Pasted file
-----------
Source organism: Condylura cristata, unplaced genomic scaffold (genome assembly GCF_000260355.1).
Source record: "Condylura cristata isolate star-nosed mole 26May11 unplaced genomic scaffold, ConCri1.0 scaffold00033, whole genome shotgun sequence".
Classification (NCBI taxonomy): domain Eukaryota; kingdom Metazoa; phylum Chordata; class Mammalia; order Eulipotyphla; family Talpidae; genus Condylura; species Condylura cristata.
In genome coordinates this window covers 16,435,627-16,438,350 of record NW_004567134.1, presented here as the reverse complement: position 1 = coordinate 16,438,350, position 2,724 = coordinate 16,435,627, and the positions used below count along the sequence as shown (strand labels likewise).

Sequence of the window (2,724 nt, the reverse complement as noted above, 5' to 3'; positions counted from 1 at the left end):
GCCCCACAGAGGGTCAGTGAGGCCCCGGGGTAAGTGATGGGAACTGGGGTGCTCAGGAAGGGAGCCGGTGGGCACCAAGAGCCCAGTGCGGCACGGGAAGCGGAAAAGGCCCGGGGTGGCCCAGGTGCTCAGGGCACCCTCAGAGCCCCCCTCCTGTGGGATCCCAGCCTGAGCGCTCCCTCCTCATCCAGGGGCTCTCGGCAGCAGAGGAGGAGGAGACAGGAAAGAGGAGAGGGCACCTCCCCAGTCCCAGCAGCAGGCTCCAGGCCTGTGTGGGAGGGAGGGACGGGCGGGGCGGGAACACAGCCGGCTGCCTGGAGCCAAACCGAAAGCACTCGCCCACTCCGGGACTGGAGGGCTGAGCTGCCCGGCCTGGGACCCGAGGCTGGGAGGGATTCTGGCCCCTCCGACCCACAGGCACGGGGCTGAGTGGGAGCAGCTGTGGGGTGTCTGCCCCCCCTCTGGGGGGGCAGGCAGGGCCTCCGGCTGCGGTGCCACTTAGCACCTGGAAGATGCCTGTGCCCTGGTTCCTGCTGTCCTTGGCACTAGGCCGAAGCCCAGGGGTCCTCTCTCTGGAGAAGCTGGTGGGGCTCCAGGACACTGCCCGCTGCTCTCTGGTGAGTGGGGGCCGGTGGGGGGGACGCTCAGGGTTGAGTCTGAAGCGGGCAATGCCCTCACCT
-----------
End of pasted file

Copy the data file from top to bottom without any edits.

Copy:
Source organism: Condylura cristata, unplaced genomic scaffold (genome assembly GCF_000260355.1).
Source record: "Condylura cristata isolate star-nosed mole 26May11 unplaced genomic scaffold, ConCri1.0 scaffold00033, whole genome shotgun sequence".
Classification (NCBI taxonomy): domain Eukaryota; kingdom Metazoa; phylum Chordata; class Mammalia; order Eulipotyphla; family Talpidae; genus Condylura; species Condylura cristata.
In genome coordinates this window covers 16,435,627-16,438,350 of record NW_004567134.1, presented here as the reverse complement: position 1 = coordinate 16,438,350, position 2,724 = coordinate 16,435,627, and the positions used below count along the sequence as shown (strand labels likewise).

Sequence of the window (2,724 nt, the reverse complement as noted above, 5' to 3'; positions counted from 1 at the left end):
GCCCCACAGAGGGTCAGTGAGGCCCCGGGGTAAGTGATGGGAACTGGGGTGCTCAGGAAGGGAGCCGGTGGGCACCAAGAGCCCAGTGCGGCACGGGAAGCGGAAAAGGCCCGGGGTGGCCCAGGTGCTCAGGGCACCCTCAGAGCCCCCCTCCTGTGGGATCCCAGCCTGAGCGCTCCCTCCTCATCCAGGGGCTCTCGGCAGCAGAGGAGGAGGAGACAGGAAAGAGGAGAGGGCACCTCCCCAGTCCCAGCAGCAGGCTCCAGGCCTGTGTGGGAGGGAGGGACGGGCGGGGCGGGAACACAGCCGGCTGCCTGGAGCCAAACCGAAAGCACTCGCCCACTCCGGGACTGGAGGGCTGAGCTGCCCGGCCTGGGACCCGAGGCTGGGAGGGATTCTGGCCCCTCCGACCCACAGGCACGGGGCTGAGTGGGAGCAGCTGTGGGGTGTCTGCCCCCCCTCTGGGGGGGCAGGCAGGGCCTCCGGCTGCGGTGCCACTTAGCACCTGGAAGATGCCTGTGCCCTGGTTCCTGCTGTCCTTGGCACTAGGCCGAAGCCCAGGGGTCCTCTCTCTGGAGAAGCTGGTGGGGCTCCAGGACACTGCCCGCTGCTCTCTGGTGAGTGGGGGCCGGTGGGGGGGACGCTCAGGGTTGAGTCTGAAGCGGGCAATGCCCTCACCT